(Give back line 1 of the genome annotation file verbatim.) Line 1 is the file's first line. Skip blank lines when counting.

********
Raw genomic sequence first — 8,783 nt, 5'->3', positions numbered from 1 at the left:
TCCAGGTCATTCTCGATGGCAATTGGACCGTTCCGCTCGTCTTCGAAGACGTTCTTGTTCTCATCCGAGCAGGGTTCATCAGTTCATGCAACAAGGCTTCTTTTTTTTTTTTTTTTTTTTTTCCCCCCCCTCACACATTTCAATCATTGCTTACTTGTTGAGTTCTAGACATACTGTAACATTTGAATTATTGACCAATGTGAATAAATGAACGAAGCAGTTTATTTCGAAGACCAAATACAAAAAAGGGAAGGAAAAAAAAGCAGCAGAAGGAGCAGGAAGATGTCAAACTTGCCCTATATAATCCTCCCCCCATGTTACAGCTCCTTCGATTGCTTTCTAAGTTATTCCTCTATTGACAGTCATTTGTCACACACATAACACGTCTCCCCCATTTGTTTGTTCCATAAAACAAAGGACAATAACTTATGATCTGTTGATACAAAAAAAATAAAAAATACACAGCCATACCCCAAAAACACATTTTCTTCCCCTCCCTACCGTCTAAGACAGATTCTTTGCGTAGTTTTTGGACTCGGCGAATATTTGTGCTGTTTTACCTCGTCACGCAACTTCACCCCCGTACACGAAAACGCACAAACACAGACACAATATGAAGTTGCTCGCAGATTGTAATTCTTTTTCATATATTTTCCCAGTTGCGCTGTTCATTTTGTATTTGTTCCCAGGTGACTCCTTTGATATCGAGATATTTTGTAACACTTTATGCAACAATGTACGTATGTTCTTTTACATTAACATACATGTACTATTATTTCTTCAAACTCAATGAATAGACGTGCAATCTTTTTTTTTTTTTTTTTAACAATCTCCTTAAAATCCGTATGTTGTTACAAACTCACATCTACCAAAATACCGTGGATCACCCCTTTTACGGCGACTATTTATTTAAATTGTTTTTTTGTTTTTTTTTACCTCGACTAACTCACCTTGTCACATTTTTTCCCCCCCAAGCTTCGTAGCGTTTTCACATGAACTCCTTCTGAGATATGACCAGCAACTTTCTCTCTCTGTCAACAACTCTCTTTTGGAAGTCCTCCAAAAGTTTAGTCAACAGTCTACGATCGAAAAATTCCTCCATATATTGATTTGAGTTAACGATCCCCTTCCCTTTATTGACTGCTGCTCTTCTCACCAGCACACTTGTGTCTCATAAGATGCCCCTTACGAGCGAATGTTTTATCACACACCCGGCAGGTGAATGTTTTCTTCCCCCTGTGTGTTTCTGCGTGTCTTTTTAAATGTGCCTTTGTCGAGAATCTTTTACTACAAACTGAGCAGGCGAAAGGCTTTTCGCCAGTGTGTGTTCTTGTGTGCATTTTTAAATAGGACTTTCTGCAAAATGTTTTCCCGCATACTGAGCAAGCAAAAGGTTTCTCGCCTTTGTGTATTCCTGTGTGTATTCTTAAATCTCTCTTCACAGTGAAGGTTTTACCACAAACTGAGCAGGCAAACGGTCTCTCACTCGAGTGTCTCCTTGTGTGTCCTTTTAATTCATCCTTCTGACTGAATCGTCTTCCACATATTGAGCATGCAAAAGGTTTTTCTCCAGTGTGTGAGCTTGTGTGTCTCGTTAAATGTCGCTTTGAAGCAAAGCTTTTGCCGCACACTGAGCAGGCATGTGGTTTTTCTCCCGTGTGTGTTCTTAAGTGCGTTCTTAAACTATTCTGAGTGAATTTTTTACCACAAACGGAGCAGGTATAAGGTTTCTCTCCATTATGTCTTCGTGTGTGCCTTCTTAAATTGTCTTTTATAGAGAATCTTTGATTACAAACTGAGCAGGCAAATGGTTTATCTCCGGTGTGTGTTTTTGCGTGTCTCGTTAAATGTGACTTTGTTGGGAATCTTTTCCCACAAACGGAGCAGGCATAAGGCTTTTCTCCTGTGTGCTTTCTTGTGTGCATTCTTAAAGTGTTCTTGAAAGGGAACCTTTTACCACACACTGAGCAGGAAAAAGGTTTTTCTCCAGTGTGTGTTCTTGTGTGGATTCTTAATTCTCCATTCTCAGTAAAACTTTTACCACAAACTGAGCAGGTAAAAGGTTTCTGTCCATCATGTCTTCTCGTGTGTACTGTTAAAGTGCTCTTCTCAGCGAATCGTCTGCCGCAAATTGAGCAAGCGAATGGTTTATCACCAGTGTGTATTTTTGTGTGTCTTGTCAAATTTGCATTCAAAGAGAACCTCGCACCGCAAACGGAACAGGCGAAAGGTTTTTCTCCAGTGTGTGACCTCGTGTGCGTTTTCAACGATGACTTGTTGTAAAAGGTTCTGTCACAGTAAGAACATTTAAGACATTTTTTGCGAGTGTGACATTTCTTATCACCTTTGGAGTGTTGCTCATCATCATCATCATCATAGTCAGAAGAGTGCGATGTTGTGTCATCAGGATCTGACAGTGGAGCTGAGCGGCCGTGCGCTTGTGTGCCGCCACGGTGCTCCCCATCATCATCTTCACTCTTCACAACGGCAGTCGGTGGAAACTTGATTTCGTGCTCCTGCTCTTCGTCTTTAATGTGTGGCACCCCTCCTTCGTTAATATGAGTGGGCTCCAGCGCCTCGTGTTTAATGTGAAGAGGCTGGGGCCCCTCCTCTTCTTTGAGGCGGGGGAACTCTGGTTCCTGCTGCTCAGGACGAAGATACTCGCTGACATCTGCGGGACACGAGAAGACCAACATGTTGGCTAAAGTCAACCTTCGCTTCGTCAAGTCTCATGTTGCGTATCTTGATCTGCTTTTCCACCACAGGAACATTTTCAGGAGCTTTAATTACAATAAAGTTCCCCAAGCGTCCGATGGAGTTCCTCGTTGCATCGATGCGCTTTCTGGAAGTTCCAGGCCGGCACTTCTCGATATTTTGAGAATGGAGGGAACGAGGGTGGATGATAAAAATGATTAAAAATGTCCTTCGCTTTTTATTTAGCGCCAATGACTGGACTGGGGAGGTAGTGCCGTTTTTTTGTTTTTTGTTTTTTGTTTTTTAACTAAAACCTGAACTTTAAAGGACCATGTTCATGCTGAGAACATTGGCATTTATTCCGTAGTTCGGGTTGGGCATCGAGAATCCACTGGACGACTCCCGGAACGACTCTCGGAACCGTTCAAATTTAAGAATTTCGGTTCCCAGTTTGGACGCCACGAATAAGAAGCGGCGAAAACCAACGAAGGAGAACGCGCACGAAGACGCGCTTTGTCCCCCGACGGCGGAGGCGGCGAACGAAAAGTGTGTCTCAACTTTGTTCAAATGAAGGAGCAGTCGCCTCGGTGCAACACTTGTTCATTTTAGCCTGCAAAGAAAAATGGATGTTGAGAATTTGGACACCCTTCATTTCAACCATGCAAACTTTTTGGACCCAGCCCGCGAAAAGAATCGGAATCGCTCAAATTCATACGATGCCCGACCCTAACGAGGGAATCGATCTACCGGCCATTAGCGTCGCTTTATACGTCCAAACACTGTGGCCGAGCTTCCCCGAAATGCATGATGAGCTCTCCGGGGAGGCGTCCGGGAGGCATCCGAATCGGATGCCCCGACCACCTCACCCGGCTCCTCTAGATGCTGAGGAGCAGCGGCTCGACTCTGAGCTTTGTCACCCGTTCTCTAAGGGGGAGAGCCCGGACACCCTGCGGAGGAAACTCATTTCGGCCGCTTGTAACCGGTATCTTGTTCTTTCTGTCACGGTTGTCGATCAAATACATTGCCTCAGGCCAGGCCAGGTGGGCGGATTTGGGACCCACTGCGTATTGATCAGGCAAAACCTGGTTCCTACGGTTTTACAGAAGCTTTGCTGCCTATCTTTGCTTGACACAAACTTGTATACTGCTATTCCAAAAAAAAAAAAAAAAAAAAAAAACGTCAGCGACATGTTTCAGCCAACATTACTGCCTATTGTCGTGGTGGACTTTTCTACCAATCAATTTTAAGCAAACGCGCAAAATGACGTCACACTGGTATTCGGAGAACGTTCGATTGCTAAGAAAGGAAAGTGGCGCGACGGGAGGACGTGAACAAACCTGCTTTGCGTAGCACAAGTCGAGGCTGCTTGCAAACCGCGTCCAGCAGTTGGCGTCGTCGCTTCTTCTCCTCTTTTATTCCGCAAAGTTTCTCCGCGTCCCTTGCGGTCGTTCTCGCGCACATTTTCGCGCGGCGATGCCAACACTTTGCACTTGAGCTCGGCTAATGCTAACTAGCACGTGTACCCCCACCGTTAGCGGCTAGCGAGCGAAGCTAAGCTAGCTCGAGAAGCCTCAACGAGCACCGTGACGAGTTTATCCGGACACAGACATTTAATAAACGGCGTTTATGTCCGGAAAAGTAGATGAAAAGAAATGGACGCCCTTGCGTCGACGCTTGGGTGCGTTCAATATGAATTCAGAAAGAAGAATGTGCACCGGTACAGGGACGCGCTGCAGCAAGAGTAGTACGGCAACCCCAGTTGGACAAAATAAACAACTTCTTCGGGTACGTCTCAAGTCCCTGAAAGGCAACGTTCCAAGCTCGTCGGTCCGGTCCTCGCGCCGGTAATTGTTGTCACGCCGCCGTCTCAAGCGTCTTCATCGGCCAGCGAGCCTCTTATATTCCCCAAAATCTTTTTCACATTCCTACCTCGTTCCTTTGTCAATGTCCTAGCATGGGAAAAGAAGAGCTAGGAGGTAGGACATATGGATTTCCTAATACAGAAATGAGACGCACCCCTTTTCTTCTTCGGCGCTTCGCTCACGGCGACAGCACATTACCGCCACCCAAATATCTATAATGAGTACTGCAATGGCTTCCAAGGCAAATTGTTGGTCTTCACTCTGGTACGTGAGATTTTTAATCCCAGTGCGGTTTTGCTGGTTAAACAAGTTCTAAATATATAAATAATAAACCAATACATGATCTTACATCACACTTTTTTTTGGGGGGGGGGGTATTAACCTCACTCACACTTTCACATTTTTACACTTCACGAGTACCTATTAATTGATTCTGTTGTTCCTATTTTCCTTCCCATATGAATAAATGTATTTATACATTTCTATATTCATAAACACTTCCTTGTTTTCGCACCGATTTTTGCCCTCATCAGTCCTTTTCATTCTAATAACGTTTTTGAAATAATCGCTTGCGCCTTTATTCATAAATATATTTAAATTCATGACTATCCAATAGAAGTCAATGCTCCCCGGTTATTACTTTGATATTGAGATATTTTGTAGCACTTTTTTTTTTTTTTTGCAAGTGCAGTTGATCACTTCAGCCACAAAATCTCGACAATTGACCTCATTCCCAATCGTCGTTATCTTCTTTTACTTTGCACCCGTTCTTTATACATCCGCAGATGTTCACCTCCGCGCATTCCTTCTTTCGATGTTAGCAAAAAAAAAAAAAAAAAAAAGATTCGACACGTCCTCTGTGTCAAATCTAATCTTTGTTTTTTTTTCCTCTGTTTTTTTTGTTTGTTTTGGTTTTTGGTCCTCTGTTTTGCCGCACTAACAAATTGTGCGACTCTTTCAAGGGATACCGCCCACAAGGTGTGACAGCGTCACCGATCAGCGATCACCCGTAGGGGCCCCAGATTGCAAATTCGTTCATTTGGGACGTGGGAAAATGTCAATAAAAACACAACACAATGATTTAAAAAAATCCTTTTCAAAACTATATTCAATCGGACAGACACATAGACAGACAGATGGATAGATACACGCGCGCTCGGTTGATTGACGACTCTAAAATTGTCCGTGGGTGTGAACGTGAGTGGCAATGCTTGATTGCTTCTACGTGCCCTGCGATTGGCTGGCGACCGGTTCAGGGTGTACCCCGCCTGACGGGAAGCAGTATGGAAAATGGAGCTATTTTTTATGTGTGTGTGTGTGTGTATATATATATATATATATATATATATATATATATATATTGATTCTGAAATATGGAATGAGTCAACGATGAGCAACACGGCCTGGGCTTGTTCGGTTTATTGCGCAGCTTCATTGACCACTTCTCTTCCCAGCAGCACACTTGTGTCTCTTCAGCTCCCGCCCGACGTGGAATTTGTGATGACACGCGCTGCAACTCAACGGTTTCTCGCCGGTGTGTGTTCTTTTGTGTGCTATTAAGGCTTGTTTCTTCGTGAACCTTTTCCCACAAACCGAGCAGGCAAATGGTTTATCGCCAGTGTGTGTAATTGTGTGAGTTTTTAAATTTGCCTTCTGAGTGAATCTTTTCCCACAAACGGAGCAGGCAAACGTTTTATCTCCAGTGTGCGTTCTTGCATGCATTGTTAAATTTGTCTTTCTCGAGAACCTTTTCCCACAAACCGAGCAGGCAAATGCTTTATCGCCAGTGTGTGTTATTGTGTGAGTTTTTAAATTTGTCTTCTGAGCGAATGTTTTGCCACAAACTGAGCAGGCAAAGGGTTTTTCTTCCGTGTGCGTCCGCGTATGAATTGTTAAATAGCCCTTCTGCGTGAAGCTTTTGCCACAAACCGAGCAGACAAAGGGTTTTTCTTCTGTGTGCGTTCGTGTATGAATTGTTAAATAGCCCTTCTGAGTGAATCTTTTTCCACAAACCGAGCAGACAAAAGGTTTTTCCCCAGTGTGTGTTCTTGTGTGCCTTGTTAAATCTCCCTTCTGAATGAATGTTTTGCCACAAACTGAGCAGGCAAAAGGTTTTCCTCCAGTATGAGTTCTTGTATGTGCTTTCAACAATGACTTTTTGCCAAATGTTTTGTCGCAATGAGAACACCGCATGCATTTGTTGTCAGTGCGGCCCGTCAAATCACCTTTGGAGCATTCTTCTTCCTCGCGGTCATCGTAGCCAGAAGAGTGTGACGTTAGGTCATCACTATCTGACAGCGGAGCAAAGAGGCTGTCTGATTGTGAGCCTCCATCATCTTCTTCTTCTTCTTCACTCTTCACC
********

Raw genomic sequence first — 8,783 nt, 5'->3', positions numbered from 1 at the left: